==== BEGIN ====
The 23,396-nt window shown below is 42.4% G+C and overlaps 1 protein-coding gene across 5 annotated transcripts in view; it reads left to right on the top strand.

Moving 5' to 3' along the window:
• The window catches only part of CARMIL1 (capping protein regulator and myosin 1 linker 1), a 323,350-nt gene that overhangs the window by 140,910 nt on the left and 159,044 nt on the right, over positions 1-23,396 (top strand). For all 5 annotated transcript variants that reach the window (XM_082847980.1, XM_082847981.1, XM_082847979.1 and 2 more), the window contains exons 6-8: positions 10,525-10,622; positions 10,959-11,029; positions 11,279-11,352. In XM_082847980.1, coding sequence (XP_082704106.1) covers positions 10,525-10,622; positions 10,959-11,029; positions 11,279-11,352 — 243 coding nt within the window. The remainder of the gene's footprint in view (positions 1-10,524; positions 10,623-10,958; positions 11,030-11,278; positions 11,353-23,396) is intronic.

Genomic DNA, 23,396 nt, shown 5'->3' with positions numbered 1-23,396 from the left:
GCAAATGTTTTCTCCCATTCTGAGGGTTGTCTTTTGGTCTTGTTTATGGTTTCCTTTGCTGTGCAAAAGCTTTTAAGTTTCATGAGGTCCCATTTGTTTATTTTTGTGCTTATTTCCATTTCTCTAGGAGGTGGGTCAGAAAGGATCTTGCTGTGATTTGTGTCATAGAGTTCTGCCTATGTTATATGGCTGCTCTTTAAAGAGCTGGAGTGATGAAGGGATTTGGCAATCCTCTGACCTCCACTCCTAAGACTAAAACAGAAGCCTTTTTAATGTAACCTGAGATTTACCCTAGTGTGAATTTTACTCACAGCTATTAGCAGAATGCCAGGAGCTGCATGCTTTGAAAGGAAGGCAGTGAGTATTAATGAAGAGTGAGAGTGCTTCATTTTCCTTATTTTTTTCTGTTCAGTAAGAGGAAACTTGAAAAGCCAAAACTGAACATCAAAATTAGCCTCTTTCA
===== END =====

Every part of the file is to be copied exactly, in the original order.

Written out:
The 23,396-nt window shown below is 42.4% G+C and overlaps 1 protein-coding gene across 5 annotated transcripts in view; it reads left to right on the top strand.

Moving 5' to 3' along the window:
• The window catches only part of CARMIL1 (capping protein regulator and myosin 1 linker 1), a 323,350-nt gene that overhangs the window by 140,910 nt on the left and 159,044 nt on the right, over positions 1-23,396 (top strand). For all 5 annotated transcript variants that reach the window (XM_082847980.1, XM_082847981.1, XM_082847979.1 and 2 more), the window contains exons 6-8: positions 10,525-10,622; positions 10,959-11,029; positions 11,279-11,352. In XM_082847980.1, coding sequence (XP_082704106.1) covers positions 10,525-10,622; positions 10,959-11,029; positions 11,279-11,352 — 243 coding nt within the window. The remainder of the gene's footprint in view (positions 1-10,524; positions 10,623-10,958; positions 11,030-11,278; positions 11,353-23,396) is intronic.

Genomic DNA, 23,396 nt, shown 5'->3' with positions numbered 1-23,396 from the left:
GCAAATGTTTTCTCCCATTCTGAGGGTTGTCTTTTGGTCTTGTTTATGGTTTCCTTTGCTGTGCAAAAGCTTTTAAGTTTCATGAGGTCCCATTTGTTTATTTTTGTGCTTATTTCCATTTCTCTAGGAGGTGGGTCAGAAAGGATCTTGCTGTGATTTGTGTCATAGAGTTCTGCCTATGTTATATGGCTGCTCTTTAAAGAGCTGGAGTGATGAAGGGATTTGGCAATCCTCTGACCTCCACTCCTAAGACTAAAACAGAAGCCTTTTTAATGTAACCTGAGATTTACCCTAGTGTGAATTTTACTCACAGCTATTAGCAGAATGCCAGGAGCTGCATGCTTTGAAAGGAAGGCAGTGAGTATTAATGAAGAGTGAGAGTGCTTCATTTTCCTTATTTTTTTCTGTTCAGTAAGAGGAAACTTGAAAAGCCAAAACTGAACATCAAAATTAGCCTCTTTCA